Qualk Talk



By William Qualkinbush.

By William Qualkinbush.

The proper response to Clemson’s inclusion in the NCAA Baseball Tournament isn’t really obvious. In all honesty, it’s pretty confusing.

Do we sigh with relief that the Tigers did just enough to be one of the last four teams selected to compete for a national title? Are we content, for the moment, to simply be a part?

Do we seethe at the notion that Clemson was even among those sweating out an announcement? Are we more concerned about the future of the program—that days like Monday could become more commonplace—than elated by the selection?

Do we react passively to the news, having already mailed in the season as a failure and the pending loss in the Nashville Regional as a fitting demise for a disappointing squad?

All of these seem like possible responses to Monday’s news that Clemson’s baseball season isn’t over yet. For a team like this, it seems like the last bit of good news that may come in 2014—and for good reason.

Oregon looms large as a team much like Clemson. The Ducks have underperformed against an underwhelming schedule, falling from a national seed last season to a non-host this year. They have pitched well and fielded well but have struggled to get hits consistently throughout the season.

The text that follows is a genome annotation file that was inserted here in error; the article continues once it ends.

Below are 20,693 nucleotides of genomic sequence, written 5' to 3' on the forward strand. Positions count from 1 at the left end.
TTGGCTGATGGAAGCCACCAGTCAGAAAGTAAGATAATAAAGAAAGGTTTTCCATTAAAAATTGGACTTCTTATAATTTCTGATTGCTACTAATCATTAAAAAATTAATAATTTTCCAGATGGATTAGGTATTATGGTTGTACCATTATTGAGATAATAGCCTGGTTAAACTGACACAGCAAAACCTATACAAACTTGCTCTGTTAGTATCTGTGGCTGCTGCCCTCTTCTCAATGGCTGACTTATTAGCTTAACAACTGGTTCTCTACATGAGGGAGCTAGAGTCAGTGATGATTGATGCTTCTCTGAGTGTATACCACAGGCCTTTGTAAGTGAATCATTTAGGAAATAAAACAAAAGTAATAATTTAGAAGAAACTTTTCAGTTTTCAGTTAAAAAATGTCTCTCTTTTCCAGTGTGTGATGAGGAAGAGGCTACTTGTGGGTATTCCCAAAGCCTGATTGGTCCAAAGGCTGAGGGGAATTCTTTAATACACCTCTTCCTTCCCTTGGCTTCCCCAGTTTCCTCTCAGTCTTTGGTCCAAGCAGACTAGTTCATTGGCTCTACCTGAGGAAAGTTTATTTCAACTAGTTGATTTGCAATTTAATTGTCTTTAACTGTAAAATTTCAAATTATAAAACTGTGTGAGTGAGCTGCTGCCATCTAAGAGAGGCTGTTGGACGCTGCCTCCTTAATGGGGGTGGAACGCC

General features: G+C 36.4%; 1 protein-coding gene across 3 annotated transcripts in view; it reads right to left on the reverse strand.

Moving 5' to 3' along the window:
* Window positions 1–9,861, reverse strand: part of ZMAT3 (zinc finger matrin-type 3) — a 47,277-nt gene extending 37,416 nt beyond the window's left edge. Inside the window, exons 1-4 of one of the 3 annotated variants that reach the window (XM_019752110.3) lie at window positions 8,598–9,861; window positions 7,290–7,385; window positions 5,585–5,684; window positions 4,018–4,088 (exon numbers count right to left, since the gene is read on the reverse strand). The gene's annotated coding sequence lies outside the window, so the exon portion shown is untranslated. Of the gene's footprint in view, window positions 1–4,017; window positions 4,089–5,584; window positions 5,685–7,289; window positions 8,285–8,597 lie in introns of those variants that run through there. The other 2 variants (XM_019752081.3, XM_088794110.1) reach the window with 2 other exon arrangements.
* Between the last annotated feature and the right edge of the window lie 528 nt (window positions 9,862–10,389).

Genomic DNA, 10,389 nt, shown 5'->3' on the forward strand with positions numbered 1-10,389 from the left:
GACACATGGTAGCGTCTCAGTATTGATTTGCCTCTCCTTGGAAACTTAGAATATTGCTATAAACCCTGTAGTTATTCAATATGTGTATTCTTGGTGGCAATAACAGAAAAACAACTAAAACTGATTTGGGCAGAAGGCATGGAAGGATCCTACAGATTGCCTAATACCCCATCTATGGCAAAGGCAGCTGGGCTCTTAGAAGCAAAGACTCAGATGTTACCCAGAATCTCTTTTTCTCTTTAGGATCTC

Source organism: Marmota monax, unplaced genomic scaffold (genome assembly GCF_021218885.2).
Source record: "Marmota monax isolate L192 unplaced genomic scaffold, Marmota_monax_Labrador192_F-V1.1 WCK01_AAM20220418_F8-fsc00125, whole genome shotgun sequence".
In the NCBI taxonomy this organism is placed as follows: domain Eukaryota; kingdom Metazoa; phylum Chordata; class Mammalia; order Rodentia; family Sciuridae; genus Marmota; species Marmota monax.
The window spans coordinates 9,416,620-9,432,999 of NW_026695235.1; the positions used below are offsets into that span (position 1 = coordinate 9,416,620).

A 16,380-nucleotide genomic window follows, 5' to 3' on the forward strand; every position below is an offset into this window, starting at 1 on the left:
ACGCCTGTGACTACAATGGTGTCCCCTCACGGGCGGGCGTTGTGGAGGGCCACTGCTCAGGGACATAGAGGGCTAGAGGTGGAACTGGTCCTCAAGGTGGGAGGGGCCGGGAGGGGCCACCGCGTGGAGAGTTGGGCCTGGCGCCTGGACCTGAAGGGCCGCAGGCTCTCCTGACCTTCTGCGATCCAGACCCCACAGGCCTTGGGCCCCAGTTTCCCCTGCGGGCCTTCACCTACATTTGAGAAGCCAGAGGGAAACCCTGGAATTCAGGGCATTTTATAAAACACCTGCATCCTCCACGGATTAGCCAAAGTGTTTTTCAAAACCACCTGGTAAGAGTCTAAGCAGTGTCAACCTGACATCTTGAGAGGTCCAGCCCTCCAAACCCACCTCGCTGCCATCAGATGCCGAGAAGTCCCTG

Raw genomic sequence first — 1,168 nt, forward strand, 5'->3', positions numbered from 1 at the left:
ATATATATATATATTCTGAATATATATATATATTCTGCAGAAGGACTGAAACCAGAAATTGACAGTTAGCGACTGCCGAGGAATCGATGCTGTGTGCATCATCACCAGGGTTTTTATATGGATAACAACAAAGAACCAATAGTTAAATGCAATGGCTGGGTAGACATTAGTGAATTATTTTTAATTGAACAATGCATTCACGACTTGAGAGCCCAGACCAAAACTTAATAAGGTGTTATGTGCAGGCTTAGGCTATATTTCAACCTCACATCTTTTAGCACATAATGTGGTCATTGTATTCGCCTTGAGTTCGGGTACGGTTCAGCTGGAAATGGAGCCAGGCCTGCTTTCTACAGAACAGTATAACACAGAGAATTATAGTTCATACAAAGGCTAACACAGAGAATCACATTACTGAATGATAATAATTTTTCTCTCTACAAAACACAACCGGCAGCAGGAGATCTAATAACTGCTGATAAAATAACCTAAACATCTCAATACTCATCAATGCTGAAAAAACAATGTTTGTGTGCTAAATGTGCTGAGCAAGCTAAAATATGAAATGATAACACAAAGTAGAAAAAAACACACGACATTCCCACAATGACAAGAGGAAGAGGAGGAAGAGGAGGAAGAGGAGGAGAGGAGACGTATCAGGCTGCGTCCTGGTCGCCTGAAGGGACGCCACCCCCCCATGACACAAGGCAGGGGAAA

The Tigers will have their hands full with the Ducks, and even if they get past Oregon, Vanderbilt and its potent star-laden team loom large. It will take a herculean effort to even advance another round.

Some might say Clemson is incapable of advancing through a regional. Admittedly, on the surface, it seems like a rough challenge. Pitching depth is more necessary at this early stage of the tournament than it is later on down the road, which puts Clemson at an early disadvantage. Playing away from home is always difficult.

But think about this: There is no better way to erase some not-so-fond memories from the season than to win a regional. At this point of the journey, the rest matters very little.

Terms like “good” and “bad” become less important. Accomplishment is now the measure of a team’s worth. Surviving and advancing is the only way to calculate progress.

All the stains of a season rife with inopportune losses and a lack of general achievement can be washed away with a few well-timed victories in Nashville this weekend. History doesn’t measure “good” or “bad”. Instead, it remembers titles and designations, banners and trophies.

This is the primary reason to celebrate a by-the-skin-of-their-teeth inclusion in the NCAA Tournament for the Clemson baseball team. The postseason represents a second chance for the Tigers to write the script they envisioned at the beginning of the season.

Even if no one expects it to happen.

God Bless!



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